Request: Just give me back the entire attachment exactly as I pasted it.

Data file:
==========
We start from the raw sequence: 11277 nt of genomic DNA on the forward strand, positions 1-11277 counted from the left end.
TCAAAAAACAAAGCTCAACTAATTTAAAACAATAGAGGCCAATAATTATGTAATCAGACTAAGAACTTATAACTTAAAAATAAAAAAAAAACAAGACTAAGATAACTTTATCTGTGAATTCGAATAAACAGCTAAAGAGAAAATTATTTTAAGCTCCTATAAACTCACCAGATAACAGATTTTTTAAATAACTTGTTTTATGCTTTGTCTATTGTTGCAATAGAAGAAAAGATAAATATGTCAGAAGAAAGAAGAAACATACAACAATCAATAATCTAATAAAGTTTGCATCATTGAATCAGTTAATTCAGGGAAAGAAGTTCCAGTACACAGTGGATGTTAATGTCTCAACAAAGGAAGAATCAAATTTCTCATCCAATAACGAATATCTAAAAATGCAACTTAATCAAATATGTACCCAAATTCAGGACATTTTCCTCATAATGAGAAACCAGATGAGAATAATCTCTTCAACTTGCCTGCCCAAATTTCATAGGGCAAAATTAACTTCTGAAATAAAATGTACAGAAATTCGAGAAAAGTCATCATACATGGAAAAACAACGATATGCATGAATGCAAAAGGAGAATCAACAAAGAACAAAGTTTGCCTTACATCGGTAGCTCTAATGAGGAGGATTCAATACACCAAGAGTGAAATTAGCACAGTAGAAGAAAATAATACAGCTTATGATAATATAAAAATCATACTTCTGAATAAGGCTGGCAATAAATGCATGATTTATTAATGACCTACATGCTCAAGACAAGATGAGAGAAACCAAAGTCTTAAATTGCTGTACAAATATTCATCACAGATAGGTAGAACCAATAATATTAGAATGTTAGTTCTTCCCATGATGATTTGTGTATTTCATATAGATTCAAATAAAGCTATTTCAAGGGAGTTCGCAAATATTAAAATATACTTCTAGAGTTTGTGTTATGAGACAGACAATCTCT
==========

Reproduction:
We start from the raw sequence: 11277 nt of genomic DNA on the forward strand, positions 1-11277 counted from the left end.
TCAAAAAACAAAGCTCAACTAATTTAAAACAATAGAGGCCAATAATTATGTAATCAGACTAAGAACTTATAACTTAAAAATAAAAAAAAAACAAGACTAAGATAACTTTATCTGTGAATTCGAATAAACAGCTAAAGAGAAAATTATTTTAAGCTCCTATAAACTCACCAGATAACAGATTTTTTAAATAACTTGTTTTATGCTTTGTCTATTGTTGCAATAGAAGAAAAGATAAATATGTCAGAAGAAAGAAGAAACATACAACAATCAATAATCTAATAAAGTTTGCATCATTGAATCAGTTAATTCAGGGAAAGAAGTTCCAGTACACAGTGGATGTTAATGTCTCAACAAAGGAAGAATCAAATTTCTCATCCAATAACGAATATCTAAAAATGCAACTTAATCAAATATGTACCCAAATTCAGGACATTTTCCTCATAATGAGAAACCAGATGAGAATAATCTCTTCAACTTGCCTGCCCAAATTTCATAGGGCAAAATTAACTTCTGAAATAAAATGTACAGAAATTCGAGAAAAGTCATCATACATGGAAAAACAACGATATGCATGAATGCAAAAGGAGAATCAACAAAGAACAAAGTTTGCCTTACATCGGTAGCTCTAATGAGGAGGATTCAATACACCAAGAGTGAAATTAGCACAGTAGAAGAAAATAATACAGCTTATGATAATATAAAAATCATACTTCTGAATAAGGCTGGCAATAAATGCATGATTTATTAATGACCTACATGCTCAAGACAAGATGAGAGAAACCAAAGTCTTAAATTGCTGTACAAATATTCATCACAGATAGGTAGAACCAATAATATTAGAATGTTAGTTCTTCCCATGATGATTTGTGTATTTCATATAGATTCAAATAAAGCTATTTCAAGGGAGTTCGCAAATATTAAAATATACTTCTAGAGTTTGTGTTATGAGACAGACAATCTCT